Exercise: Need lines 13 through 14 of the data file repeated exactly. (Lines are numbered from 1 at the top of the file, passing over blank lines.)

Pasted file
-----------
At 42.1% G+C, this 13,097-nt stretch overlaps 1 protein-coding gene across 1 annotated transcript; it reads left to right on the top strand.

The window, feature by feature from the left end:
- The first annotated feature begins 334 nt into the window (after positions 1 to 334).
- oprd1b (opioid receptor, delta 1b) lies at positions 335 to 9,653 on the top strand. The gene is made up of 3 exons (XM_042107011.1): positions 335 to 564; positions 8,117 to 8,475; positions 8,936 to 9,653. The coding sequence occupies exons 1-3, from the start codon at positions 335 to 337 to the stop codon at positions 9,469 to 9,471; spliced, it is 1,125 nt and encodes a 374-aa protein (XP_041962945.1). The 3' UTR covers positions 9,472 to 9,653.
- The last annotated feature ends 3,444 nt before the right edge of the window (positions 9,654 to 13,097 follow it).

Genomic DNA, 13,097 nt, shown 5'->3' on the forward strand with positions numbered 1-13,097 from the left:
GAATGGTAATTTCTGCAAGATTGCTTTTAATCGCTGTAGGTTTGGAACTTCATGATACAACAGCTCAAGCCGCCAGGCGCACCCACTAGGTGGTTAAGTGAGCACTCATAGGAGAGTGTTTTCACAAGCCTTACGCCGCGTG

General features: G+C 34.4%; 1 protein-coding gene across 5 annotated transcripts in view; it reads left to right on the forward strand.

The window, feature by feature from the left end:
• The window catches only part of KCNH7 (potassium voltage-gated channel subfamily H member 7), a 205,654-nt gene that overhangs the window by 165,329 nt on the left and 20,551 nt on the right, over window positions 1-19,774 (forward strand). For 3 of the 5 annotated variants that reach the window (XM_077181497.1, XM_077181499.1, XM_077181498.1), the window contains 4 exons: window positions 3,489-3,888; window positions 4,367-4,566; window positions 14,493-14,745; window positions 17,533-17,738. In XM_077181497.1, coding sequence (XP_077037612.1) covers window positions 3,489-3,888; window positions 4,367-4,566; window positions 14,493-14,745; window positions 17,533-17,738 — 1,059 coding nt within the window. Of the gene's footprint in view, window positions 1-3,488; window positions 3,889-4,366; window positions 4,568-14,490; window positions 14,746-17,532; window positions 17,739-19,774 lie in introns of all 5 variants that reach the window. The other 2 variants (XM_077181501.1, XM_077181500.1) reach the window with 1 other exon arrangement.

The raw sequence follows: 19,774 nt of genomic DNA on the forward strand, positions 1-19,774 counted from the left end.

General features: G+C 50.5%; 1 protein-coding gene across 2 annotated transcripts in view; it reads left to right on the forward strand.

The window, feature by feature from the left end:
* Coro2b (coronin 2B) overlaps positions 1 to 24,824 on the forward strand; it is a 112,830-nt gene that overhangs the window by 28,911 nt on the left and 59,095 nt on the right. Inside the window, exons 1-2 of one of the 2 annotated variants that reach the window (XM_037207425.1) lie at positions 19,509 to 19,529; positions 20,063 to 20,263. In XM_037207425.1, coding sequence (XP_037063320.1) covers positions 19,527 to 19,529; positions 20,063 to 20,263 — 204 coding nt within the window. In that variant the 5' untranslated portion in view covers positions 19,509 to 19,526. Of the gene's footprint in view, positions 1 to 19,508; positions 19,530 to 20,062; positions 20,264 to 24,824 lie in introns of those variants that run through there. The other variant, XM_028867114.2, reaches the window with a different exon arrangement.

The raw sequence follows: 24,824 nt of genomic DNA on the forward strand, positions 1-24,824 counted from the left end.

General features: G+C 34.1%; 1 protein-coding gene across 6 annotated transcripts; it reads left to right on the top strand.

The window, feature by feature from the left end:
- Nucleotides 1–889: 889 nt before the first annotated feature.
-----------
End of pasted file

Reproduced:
The window, feature by feature from the left end:
* Coro2b (coronin 2B) overlaps positions 1 to 24,824 on the forward strand; it is a 112,830-nt gene that overhangs the window by 28,911 nt on the left and 59,095 nt on the right. Inside the window, exons 1-2 of one of the 2 annotated variants that reach the window (XM_037207425.1) lie at positions 19,509 to 19,529; positions 20,063 to 20,263. In XM_037207425.1, coding sequence (XP_037063320.1) covers positions 19,527 to 19,529; positions 20,063 to 20,263 — 204 coding nt within the window. In that variant the 5' untranslated portion in view covers positions 19,509 to 19,526. Of the gene's footprint in view, positions 1 to 19,508; positions 19,530 to 20,062; positions 20,264 to 24,824 lie in introns of those variants that run through there. The other variant, XM_028867114.2, reaches the window with a different exon arrangement.